The music was good too, being a collection of over 800 singles from the late 50s to the early 70s – all A-sides, from what I could see. There was a Magic-like variety, ranging from R&B to easy listening, from the more obvious Beatles and Stones to people like Keith (a Magic favourite), or Liz Damon’s Orient Express.
Sadly, Spoonfedcornbread’s account has been suspended by the forces sworn to make the world a meaner, sadder place; but not before some 20,000 people got to watch and hear “Some Velvet Morning” whirling round – more than twice the number of viewings of the second-most popular video.
In the meantime, try Office Naps for your old 7-inch fix. Sadly, no streaming video of the records going round. Yet.

On Friday evening he stood around on the bank of the Thames for an hour. Then he went to the pub.

Sunday 16 September 2007

I went to see/hear Alvin Curran’s Maritime Rites on the river out front of Tate Modern, expecting to be slightly underwhelmed. I was either a real enthusiast or a slow learner, so it took me at least five years of regularly going to to events like this which combine:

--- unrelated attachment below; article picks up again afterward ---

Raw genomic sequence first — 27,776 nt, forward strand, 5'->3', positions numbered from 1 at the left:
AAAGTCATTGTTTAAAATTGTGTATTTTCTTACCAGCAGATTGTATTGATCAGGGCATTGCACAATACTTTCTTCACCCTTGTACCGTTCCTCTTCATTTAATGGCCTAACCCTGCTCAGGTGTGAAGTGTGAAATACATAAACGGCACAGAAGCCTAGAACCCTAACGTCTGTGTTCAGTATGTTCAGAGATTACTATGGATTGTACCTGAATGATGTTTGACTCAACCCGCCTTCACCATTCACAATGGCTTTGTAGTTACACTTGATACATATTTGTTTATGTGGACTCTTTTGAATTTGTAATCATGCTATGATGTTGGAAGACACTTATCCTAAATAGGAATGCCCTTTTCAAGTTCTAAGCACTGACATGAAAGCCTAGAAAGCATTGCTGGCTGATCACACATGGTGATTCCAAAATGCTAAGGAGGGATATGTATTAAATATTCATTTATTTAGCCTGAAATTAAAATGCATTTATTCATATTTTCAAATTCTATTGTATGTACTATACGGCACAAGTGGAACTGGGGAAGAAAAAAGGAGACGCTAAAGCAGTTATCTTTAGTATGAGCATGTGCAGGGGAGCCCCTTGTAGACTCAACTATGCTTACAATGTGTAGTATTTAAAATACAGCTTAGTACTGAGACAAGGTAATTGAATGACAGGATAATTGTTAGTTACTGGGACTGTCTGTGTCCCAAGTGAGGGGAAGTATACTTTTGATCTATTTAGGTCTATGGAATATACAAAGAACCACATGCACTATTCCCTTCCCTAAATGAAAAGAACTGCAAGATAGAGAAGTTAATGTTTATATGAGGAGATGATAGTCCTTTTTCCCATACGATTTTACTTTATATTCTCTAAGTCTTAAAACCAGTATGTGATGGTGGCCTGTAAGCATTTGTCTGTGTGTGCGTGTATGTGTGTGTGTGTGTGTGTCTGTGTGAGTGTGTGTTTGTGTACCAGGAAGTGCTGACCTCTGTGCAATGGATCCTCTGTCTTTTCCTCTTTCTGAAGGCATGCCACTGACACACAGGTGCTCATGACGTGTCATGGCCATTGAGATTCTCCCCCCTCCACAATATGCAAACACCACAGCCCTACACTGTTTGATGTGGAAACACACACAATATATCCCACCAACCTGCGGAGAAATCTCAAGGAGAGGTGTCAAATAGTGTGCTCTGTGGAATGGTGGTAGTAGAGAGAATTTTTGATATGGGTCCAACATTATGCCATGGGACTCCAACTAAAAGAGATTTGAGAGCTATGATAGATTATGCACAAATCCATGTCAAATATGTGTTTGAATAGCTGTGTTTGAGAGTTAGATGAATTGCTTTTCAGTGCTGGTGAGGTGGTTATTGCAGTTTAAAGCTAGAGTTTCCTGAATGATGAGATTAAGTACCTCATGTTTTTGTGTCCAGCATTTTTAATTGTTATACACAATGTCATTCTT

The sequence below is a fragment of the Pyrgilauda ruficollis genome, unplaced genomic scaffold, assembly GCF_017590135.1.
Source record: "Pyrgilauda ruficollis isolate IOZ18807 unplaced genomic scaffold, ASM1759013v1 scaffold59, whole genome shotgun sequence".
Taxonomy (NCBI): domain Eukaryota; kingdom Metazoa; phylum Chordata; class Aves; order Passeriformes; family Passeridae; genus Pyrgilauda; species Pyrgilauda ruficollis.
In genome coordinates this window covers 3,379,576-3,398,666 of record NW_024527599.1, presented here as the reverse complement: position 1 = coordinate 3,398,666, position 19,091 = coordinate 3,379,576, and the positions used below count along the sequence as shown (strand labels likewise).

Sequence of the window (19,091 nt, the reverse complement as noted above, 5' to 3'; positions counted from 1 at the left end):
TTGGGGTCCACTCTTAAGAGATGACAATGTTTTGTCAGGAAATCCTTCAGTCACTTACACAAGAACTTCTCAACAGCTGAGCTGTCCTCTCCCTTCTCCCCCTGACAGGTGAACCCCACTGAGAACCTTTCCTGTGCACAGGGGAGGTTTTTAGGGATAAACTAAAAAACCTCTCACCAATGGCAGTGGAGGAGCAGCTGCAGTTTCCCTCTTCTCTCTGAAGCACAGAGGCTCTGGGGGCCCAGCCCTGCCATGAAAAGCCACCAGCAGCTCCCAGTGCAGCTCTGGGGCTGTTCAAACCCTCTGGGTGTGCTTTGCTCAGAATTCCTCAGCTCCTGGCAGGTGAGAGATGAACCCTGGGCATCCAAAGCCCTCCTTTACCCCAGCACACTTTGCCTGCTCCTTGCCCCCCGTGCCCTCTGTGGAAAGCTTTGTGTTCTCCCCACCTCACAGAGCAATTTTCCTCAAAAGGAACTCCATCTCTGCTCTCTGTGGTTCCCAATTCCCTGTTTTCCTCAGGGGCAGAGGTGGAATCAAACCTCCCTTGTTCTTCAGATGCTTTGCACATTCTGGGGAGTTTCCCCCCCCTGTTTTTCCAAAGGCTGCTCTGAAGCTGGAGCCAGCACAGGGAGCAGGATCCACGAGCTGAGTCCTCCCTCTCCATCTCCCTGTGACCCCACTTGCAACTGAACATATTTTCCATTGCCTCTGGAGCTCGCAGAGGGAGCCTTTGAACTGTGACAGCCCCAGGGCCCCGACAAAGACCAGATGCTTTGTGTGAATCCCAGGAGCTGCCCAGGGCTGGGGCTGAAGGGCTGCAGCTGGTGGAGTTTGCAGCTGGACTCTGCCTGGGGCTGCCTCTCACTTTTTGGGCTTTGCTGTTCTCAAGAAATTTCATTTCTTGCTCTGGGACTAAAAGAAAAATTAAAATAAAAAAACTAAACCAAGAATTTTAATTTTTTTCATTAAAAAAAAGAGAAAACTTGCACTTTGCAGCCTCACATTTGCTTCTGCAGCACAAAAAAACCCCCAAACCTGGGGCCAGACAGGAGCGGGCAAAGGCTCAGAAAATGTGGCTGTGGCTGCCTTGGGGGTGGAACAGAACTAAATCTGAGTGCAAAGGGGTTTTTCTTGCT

• public, outdoor locations
  • spatialised performances
  • amateur scratch orchestras
  • composition mixed with improvisation, and
  • acoustic instruments and electronics
are more likely than not to be pretty bad. After it had finished I wondered if it was my lowered expectations that made me like it so much.
The piece made use of the brass section of the London Symphony Orchestra on a stage on the bank, Curran himself on piano with a group of improvisers on a barge in the middle of the Thames, and an orchestra of volunteers assembled along the Millennium Bridge. These first two ensembles were heavily amplified to carry across the water, also effectively drowning out the musicians on the bridge and any surrounding ambient sounds, which was supposed to be one of the features of the music. Mind you, any distinctive sounds made by the Thames around Waterloo get lost in the regular city noise.
Yes, the music tended to ramble, but it did so in a nicely discursive way, apparently getting caught up in one piece of shtick after another, from freeform antiphonal honking back and forth across the river, to passages of Handel pastiche, to long sax solos by Evan Parker out on the barge, disrupted by confusing outbursts of digital DJing.